Monday, June 13, 2011

False Contention

For the last few weeks, I've been buried in PostgreSQL performance analysis, mostly focusing on the workload generated by "pgbench -S" under high concurrency.  In other words, lots and lots of very simple SELECT statements on a single table.  Such workloads can generate serious internal contention within PostgreSQL on systems within many CPU cores.

But it's interesting to note that most of the contention points I've so far identified are what might be called "false contention".  The transactions generated by this workload need to perform operations such as:

- acquire an AccessShareLock on the target relation and its index to guard against a concurrent drop or schema change
- acquire an ExclusiveLock on their VXID in case another transaction wishes to wait for transaction end
- read the list of pending "invalidation" events, which are generally created by DDL
- read the list of in-progress XIDs, to generate a snapshot
- find the root index block for the table's primary key index in the shared buffer pool
- momentarily pin the block containing the root index page into the buffer pool, so that it can't be evicted while we're examining it
- momentarily lock the root index page, so that no new items can be added until we've decided which downlink to follow

Now, in fact, in this workload, there is no concurrent DDL against the relevant table and index, or any other one; no one is attempting to wait for the completion of any VXID; the list of in-progress XIDs can easily be simultaneously read by many backends; and the root index page is in no danger either of being modified or of being evicted.  In short, the problem is not that there are resource conflicts, but that verifying that no resource conflicts exist is itself eating up too many resources.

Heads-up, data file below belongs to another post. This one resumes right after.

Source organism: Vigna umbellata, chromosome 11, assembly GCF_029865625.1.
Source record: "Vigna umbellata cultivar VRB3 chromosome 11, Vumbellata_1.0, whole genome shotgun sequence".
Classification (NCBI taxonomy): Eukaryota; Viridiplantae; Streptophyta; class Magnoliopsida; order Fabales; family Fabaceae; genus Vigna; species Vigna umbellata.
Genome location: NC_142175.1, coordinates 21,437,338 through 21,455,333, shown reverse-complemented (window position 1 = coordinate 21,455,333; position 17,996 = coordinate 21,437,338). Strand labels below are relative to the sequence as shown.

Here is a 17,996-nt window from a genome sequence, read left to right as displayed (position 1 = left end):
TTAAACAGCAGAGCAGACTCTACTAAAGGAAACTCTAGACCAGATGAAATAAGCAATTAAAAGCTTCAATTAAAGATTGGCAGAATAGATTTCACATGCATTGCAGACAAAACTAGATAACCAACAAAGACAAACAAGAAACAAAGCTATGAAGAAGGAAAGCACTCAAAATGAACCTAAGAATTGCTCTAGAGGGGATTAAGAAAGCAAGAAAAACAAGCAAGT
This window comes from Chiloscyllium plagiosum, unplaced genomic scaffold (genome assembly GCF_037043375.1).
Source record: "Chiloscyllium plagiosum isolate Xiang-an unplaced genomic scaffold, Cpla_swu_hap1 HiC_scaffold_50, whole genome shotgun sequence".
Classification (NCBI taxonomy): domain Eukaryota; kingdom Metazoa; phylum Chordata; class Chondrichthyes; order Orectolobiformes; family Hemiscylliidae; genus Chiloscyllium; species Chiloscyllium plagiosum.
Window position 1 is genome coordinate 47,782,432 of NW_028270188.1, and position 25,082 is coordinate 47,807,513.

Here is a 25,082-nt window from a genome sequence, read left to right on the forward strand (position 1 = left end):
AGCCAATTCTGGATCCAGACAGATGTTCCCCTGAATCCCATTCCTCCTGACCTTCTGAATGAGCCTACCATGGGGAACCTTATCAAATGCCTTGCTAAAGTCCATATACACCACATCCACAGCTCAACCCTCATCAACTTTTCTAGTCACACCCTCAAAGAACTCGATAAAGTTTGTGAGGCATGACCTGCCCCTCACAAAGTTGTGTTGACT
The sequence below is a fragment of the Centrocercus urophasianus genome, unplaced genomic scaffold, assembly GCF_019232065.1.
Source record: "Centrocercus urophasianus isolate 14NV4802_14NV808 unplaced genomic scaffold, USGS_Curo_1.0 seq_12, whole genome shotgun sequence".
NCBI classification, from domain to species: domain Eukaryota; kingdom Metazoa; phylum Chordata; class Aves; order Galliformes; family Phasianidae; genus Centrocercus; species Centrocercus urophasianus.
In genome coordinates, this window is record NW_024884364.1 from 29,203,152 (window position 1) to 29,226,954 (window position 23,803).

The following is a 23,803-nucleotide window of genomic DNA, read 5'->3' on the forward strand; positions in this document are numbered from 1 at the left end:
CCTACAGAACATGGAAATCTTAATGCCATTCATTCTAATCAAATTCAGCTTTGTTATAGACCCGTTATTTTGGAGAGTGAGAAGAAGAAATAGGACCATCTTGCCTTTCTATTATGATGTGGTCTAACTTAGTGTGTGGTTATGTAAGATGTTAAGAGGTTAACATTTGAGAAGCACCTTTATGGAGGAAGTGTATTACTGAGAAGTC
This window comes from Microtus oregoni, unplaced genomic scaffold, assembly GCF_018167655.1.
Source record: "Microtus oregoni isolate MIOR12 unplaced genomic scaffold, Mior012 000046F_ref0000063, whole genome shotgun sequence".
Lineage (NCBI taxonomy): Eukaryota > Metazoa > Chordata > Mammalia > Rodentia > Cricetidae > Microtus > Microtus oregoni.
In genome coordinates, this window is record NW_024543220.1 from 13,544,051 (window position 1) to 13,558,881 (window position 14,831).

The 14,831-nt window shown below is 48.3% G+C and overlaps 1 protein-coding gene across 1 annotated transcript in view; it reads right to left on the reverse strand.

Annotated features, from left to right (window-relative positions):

1. Great stuff. Quick Q.

    Is it possible to set a flag when DDL is going on that triggers these checks? DDL + whatever else needs this? Then each trx just checks the flag and if no DDL is waiting skips the unneeded contention. If the flag is set the trx participates in the locking. The DDL in turn would obviously have to wait until all existing transactions (that hadn't read the flag) have exited before progressing, so there would obviously be a delay on the DDL side. With some thought, reasonable admins would schedule big DDL changes on off hours or during maintenance periods.

  2. In fact, several of the ideas I'm working are on the lines you suggest, but I'm implementing something more sophisticated than a single global flag.

  3. I've been thinking of this global flag when I was reading the article, just as M. Anonymous (sic). Can you give the name of the approach you are developing please ? Just for curiosity ?